China’s cyberspace security level improved overall after Beijing introduced its cybersecurity law but it is still one of the countries most targeted by hackers using financial malware, according to a new report.
In a study of cybersecurity in 76 countries by tech research organisation Comparitech, China received a score of 29 this year. The metric reflects the chances of an attack, including from malware and cryptominers, based on the percentage of users attacked during the third quarter of 2019. The lower the score, the less risky the situation. Last year, China scored 41.
However, in the Comparitech report the world’s second-largest economy also ranked fifth in terms of financial malware attacks, behind Belarus, Uzbekistan, South Korea and Tajikistan, according to the report released on Tuesday. The ranking was based on the percentage of attacks in the third quarter of 2019, when 1.2% of Chinese netizens were under attack, compared with 2.9% in Belarus.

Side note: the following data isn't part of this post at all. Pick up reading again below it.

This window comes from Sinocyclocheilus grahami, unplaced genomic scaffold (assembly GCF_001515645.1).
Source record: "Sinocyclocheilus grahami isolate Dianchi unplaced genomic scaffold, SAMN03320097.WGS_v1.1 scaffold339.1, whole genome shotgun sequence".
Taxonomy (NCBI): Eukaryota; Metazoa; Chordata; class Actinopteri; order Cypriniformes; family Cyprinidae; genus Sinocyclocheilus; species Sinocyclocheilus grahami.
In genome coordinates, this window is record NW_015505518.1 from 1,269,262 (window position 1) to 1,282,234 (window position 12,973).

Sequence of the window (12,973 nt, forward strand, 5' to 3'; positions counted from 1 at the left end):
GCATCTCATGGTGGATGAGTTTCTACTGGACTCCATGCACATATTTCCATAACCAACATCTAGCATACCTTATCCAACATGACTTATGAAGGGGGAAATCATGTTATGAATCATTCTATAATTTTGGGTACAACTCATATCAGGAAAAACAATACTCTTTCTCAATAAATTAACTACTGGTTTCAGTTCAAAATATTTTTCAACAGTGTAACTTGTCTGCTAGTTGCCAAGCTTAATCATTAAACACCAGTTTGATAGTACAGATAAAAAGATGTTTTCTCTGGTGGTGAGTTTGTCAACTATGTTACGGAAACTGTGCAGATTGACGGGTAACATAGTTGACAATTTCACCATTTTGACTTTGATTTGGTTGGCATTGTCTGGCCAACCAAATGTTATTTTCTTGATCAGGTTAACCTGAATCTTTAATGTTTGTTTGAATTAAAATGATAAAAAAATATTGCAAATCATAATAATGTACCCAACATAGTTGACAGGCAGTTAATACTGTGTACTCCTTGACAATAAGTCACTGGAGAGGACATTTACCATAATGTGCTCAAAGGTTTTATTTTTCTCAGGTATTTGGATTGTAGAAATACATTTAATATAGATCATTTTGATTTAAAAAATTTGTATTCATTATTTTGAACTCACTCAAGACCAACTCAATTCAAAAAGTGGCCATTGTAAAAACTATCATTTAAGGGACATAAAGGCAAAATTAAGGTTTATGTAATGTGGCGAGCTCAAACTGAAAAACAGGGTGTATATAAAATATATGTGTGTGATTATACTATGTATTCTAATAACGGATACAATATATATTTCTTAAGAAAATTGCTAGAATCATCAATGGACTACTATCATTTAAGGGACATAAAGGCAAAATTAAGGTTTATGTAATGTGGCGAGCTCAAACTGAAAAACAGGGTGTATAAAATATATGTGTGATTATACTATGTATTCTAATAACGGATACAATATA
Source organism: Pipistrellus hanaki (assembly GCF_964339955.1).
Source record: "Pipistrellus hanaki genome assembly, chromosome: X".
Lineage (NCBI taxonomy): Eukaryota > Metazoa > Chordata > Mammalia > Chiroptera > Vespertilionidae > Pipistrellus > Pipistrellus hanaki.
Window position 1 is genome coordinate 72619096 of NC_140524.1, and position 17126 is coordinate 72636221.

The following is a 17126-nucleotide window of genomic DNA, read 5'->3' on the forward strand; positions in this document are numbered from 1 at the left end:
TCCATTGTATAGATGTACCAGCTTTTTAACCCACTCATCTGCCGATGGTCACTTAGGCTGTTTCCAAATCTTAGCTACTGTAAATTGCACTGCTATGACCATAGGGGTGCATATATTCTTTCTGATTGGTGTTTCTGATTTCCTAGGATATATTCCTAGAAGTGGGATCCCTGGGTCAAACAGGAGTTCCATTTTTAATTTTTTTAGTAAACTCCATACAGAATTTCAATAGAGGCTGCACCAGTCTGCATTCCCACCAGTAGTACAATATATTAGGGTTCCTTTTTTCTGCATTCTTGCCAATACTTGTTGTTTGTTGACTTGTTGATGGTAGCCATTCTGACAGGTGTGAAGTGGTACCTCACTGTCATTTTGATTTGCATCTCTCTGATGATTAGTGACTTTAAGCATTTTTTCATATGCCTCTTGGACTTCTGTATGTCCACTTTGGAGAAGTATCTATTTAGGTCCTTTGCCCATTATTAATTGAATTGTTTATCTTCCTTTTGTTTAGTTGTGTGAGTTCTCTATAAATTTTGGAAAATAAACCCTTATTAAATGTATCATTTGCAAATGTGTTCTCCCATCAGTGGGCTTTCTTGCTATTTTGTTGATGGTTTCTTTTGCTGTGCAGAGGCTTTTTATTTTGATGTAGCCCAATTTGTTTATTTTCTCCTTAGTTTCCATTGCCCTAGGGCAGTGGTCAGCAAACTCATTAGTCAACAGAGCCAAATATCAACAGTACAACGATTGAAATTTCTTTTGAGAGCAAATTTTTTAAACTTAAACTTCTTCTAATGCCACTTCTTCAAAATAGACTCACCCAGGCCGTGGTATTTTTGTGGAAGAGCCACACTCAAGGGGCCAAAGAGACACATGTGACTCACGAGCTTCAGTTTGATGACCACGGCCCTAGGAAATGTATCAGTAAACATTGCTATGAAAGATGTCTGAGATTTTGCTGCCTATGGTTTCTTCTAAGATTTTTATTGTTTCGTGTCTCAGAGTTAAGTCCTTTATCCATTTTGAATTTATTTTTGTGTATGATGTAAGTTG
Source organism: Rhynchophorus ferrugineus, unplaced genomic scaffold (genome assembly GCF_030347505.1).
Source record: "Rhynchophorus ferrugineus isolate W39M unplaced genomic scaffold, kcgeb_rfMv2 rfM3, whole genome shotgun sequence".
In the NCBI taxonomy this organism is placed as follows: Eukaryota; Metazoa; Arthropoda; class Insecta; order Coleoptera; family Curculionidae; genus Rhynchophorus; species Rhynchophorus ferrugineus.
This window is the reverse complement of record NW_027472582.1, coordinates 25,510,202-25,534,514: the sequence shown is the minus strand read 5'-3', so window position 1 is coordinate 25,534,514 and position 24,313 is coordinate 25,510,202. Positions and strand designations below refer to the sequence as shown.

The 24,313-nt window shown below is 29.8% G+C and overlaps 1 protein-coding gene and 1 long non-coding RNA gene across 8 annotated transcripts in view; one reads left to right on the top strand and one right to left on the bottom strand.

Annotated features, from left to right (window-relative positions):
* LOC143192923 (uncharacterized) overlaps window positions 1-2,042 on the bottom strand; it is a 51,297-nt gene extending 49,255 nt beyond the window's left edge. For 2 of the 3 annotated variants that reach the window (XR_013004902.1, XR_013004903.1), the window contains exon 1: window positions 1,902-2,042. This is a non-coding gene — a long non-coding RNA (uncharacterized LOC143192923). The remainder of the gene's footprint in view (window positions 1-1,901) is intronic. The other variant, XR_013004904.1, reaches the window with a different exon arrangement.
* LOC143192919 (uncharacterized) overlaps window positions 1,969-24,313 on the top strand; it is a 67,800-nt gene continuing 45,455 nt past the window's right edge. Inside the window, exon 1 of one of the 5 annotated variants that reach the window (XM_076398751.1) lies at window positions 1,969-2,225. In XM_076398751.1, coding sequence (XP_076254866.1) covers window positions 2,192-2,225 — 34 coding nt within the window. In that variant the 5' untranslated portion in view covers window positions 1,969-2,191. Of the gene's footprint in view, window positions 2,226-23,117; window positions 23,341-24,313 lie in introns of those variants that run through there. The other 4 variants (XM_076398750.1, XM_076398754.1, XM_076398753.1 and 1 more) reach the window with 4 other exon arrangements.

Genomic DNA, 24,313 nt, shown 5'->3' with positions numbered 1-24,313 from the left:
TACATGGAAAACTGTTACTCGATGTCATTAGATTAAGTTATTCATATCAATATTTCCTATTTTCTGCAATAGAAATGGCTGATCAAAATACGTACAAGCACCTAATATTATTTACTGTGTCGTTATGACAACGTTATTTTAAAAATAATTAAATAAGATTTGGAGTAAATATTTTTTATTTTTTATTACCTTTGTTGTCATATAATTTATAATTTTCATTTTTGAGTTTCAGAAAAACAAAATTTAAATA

“The high penetration of digital payments in China makes local consumers an attractive target for criminals looking to deploy financial malware,” said Ben Wootliff, head of the Asia cybersecurity practice at risk consultancy Control Risks, who added that it may not be considered that high in proportion to the country’s relatively high level of digital payments usage.